The use of LIBOR is drawing to an end. For decades, financial institutions have used LIBOR (the London Interbank Offered Rate) as the prevailing reference rate for determining interest rates in commercial and financial transactions. As a response to the manipulation of LIBOR almost a decade ago, the United Kingdom’s Financial Conduct Authority (the FCA) announced in 2017 it did not expect LIBOR to be an acceptable benchmark for floating interest rates beyond 2021.
Although the LIBOR transition is still in process, there are some settled ways to deal with the transition and trends in the replacement rate for LIBOR. Preparing now for this transition is important.
I. Current State of LIBOR
LIBOR is calculated from estimates submitted by a panel of leading London banks. Today, commercial contracts totaling nearly $200 trillion use LIBOR as a “benchmark.”
On March 5, 2021, Intercontinental Exchange (ICE) and the FCA confirmed that LIBOR will phase out by June 30, 2023, and one-week and two-month LIBOR will cease being published by Dec. 31, 2021. On March 9, 2021, the Alternative Reference Rate Committee (the ARRC) confirmed that ICE’s announcement of a definitive cessation date for LIBOR tenors constituted a “Benchmark Transition Event,” which began the process of switching from LIBOR. However, this “Benchmark Transition Event” does not require an immediate transition.
II. How to Transition to a New Reference Rate
New contracts executed before Dec. 31, 2021, should utilize a non-LIBOR reference rate or have robust fallback language, including a clearly defined alternative reference rate to replace LIBOR. The ARRC, a group of private-market participants convened by the Federal Reserve, has proposed using the Secured Overnight Financing Rate (SOFR) to replace LIBOR.
SOFR is a risk-free, daily, overnight rate based on actual interbank transactions with daily volumes approaching $1 trillion. SOFR is calculated daily and can be simple (Daily Simple SOFR) or compounded (Daily Compounded SOFR). Because LIBOR is a credit-sensitive rate and SOFR is a risk-free rate, there are established spread adjustments to SOFR to align the rate with LIBOR. SOFR can also be calculated for forward-looking tenors and published by an authorized benchmark administrator. Such forward-looking SOFR is called Term SOFR.
Daily Simple SOFR and Daily Compounded SOFR are similar, so the ARRC recommends using Daily Simple SOFR to keep calculations simpler. We have seen at least one market participant in a new contract use Daily Simple SOFR as the reference rate with fallback language to Term SOFR once it is established or a different rate that becomes more appropriate. Some lenders have also discussed using other reference rates, which may be credit-sensitive rates, such as a rate called AMERIBOR. To date, comparable credit-sensitive rates do not appear to have much of a following, and we have seen only isolated instances where such reference rates have been used.
III. How Can Lenders Protect Themselves?
If you use third-party vendors to produce loan documents or maintain any of your operations systems, you should contact them regarding steps to transition away from LIBOR and system updates. ARRC has released best practices for third-party technology and operations vendors relevant to the transition, including the systems for booking, valuation and accounting. As of now, the vendors should have completed almost all remaining enhancements to their products that are necessary to support SOFR or should have a good understanding of the key enhancements needed. Community banks should evaluate how their current systems, pricing, and operational aspects of using the third-party vendors will change.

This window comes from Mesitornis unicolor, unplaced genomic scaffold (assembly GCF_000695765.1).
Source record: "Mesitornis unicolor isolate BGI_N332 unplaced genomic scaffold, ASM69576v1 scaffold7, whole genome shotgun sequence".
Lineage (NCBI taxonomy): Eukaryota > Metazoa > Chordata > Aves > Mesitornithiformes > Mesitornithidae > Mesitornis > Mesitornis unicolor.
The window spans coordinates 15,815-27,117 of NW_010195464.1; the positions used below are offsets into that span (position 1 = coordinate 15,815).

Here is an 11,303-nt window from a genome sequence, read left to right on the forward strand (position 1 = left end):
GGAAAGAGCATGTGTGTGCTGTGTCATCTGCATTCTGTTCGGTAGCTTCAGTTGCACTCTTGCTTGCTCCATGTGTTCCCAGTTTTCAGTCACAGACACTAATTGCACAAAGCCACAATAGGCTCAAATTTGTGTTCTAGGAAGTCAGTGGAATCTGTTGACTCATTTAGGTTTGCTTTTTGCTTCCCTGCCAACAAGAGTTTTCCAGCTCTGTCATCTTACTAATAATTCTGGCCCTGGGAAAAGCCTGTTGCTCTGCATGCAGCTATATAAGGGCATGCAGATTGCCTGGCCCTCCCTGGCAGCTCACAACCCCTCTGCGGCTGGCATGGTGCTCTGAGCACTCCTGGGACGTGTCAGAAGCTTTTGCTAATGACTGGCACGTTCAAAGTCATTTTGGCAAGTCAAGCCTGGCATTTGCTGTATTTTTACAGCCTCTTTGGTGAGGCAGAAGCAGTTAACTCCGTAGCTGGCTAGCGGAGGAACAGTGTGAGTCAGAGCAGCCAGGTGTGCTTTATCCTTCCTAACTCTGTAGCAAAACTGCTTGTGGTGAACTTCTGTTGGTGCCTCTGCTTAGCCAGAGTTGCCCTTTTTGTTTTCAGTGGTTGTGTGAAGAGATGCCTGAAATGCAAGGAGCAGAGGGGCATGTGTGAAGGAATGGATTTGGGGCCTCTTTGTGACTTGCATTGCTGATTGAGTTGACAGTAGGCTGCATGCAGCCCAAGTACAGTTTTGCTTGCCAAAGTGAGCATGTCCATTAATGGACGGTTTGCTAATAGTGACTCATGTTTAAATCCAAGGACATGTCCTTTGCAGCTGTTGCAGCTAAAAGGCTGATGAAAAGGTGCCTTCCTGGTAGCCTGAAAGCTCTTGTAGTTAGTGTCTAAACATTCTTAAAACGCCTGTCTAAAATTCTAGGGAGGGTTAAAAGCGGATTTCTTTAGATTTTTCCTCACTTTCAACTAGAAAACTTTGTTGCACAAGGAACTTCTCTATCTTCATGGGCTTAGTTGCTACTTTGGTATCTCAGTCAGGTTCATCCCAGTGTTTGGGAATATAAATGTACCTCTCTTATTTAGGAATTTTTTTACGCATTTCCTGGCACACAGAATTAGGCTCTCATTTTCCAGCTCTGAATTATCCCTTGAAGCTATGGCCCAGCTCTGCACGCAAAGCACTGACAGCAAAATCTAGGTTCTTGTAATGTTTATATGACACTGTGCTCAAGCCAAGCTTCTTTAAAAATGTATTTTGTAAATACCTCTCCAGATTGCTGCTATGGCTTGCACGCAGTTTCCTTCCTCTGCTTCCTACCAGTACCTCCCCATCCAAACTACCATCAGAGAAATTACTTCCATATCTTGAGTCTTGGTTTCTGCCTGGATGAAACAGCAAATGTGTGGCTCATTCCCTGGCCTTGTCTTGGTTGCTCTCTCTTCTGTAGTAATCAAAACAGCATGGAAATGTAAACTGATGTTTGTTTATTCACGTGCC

Community banks that do not use third-party vendors should identify the loan documents which use LIBOR. Lenders should consider approaching borrowers to propose amendments that provide clear language that addresses LIBOR transition. Banks should also develop strategies for consumer protection risks and reach out to their customers about transition plans. The Federal Financial Institutions Examination Council issued a Joint Statement on Managing the LIBOR Transition, which recommends that transition plans identify affected consumer loan contracts, highlight risk mitigation efforts, and address the development of clear and timely consumer disclosures regarding changes in terms.
Lenders must address the legal and operational risks they might have with the LIBOR transition. Banks should examine their existing loan documents to quantify their LIBOR exposure and understand how fallback reference rates will be determined. If no methodology is included, one will need to be added to the loan documents. The fallback language that only addresses LIBOR’s temporary unavailability may not suffice because LIBOR will be permanently discontinued. Moreover, if existing loan documents fall back to the “prime rate,” it still might not be an ideal long-term reference rate or an acceptable replacement for borrowers.
There is still a lot of uncertainty on what the LIBOR transition will bring. Although this transition may be disruptive in the short term, moving to SOFR or another similar reference rate should further stabilize the financial markets over the long term. By taking steps to identify and mitigate risks early, community banks will be better prepared to address potential risks that may arise from the LIBOR transition.
Christopher Rockers is a Kansas City-based partner with the law firm Husch Blackwell LLP and co-leads the firm’s LIBOR team.
Nicholas Kenney and Ani Kaufmann Mamisashvili are attorneys in Husch Blackwell LLP’s Kansas City office and are members of the firm’s Banking & Finance team.